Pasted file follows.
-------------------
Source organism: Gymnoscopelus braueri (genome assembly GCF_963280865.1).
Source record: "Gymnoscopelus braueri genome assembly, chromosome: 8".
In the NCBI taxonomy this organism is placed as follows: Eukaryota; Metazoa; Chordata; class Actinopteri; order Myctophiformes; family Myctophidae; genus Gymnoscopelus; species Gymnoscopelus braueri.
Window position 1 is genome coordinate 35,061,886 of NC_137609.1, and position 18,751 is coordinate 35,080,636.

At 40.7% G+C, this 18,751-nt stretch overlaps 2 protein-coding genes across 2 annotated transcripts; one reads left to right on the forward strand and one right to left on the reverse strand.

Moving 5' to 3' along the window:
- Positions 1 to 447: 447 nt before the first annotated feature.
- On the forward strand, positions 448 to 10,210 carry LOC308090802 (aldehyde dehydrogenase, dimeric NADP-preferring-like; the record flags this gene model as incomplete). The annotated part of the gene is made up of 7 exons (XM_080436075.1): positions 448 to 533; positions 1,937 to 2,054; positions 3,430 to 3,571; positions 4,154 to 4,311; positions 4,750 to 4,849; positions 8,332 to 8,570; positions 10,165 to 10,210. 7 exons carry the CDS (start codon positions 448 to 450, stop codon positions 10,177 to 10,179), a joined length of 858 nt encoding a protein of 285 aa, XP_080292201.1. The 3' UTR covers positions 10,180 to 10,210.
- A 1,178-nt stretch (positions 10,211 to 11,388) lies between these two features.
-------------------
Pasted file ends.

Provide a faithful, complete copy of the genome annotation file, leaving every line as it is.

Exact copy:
Source organism: Gymnoscopelus braueri (genome assembly GCF_963280865.1).
Source record: "Gymnoscopelus braueri genome assembly, chromosome: 8".
In the NCBI taxonomy this organism is placed as follows: Eukaryota; Metazoa; Chordata; class Actinopteri; order Myctophiformes; family Myctophidae; genus Gymnoscopelus; species Gymnoscopelus braueri.
Window position 1 is genome coordinate 35,061,886 of NC_137609.1, and position 18,751 is coordinate 35,080,636.

At 40.7% G+C, this 18,751-nt stretch overlaps 2 protein-coding genes across 2 annotated transcripts; one reads left to right on the forward strand and one right to left on the reverse strand.

Moving 5' to 3' along the window:
- Positions 1 to 447: 447 nt before the first annotated feature.
- On the forward strand, positions 448 to 10,210 carry LOC308090802 (aldehyde dehydrogenase, dimeric NADP-preferring-like; the record flags this gene model as incomplete). The annotated part of the gene is made up of 7 exons (XM_080436075.1): positions 448 to 533; positions 1,937 to 2,054; positions 3,430 to 3,571; positions 4,154 to 4,311; positions 4,750 to 4,849; positions 8,332 to 8,570; positions 10,165 to 10,210. 7 exons carry the CDS (start codon positions 448 to 450, stop codon positions 10,177 to 10,179), a joined length of 858 nt encoding a protein of 285 aa, XP_080292201.1. The 3' UTR covers positions 10,180 to 10,210.
- A 1,178-nt stretch (positions 10,211 to 11,388) lies between these two features.